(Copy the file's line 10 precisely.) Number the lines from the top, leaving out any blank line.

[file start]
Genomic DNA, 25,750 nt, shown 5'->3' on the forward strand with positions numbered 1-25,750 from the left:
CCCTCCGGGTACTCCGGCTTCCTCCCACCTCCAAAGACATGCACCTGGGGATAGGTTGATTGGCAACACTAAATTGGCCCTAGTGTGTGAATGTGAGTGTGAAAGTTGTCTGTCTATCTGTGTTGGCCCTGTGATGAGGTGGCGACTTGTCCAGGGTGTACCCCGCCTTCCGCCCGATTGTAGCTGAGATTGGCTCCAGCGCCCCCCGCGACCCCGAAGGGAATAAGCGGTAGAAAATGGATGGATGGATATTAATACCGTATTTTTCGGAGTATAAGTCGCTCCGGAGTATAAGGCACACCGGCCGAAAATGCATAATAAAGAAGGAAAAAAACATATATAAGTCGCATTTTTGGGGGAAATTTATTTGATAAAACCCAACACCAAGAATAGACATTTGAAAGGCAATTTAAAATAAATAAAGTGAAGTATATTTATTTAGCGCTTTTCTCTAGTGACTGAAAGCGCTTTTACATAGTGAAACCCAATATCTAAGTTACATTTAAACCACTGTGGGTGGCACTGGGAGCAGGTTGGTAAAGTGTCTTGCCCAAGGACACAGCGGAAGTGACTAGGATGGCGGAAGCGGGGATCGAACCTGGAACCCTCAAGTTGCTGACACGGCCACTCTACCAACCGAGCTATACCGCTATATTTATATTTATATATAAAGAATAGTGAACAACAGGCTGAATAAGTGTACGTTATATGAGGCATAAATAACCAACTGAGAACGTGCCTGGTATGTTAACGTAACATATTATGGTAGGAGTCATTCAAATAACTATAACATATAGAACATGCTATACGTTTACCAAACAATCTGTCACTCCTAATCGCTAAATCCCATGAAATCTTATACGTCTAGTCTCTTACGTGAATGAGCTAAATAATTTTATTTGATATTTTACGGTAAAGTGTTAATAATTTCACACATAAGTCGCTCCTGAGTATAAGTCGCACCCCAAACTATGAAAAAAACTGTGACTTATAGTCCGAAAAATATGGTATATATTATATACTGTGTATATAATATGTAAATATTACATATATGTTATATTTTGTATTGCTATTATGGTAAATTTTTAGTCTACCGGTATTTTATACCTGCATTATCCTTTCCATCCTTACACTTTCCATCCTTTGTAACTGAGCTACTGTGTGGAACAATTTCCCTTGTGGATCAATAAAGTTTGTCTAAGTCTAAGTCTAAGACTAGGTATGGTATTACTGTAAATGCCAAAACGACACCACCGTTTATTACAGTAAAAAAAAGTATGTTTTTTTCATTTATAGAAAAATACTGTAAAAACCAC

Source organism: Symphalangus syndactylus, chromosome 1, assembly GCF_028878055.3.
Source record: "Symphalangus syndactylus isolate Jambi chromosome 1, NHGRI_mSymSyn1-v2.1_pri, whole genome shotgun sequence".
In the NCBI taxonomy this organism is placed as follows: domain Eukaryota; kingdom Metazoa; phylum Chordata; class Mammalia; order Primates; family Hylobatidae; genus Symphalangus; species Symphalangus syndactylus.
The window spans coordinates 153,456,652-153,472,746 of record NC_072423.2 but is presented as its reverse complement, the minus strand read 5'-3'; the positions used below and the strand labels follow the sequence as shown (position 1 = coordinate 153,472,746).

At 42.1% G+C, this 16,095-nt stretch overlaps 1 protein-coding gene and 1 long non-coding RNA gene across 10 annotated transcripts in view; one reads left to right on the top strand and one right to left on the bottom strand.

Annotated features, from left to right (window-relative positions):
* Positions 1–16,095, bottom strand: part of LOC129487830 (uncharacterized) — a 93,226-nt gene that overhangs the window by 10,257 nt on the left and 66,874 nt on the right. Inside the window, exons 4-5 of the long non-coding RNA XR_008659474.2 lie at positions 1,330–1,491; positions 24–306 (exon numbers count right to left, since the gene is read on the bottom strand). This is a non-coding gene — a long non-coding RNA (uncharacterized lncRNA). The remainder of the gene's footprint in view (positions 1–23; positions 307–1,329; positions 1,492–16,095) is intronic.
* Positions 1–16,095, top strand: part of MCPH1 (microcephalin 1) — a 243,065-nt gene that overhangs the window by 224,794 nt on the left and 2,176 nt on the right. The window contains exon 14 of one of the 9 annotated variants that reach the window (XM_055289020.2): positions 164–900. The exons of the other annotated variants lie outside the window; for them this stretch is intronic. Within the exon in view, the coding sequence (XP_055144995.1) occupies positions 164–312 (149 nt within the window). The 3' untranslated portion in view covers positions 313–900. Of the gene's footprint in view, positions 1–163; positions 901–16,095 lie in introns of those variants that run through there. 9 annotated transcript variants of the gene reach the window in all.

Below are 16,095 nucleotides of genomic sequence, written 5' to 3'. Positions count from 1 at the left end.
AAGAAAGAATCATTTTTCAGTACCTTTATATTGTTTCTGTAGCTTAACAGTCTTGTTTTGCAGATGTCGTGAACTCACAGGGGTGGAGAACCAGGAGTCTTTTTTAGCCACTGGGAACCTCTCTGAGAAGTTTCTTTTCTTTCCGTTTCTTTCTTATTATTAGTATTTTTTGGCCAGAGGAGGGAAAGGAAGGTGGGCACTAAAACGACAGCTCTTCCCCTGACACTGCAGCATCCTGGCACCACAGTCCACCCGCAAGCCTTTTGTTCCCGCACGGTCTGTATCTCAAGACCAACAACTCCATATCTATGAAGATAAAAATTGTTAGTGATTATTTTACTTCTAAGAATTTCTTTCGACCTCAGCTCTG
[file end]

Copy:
* Positions 1–16,095, top strand: part of MCPH1 (microcephalin 1) — a 243,065-nt gene that overhangs the window by 224,794 nt on the left and 2,176 nt on the right. The window contains exon 14 of one of the 9 annotated variants that reach the window (XM_055289020.2): positions 164–900. The exons of the other annotated variants lie outside the window; for them this stretch is intronic. Within the exon in view, the coding sequence (XP_055144995.1) occupies positions 164–312 (149 nt within the window). The 3' untranslated portion in view covers positions 313–900. Of the gene's footprint in view, positions 1–163; positions 901–16,095 lie in introns of those variants that run through there. 9 annotated transcript variants of the gene reach the window in all.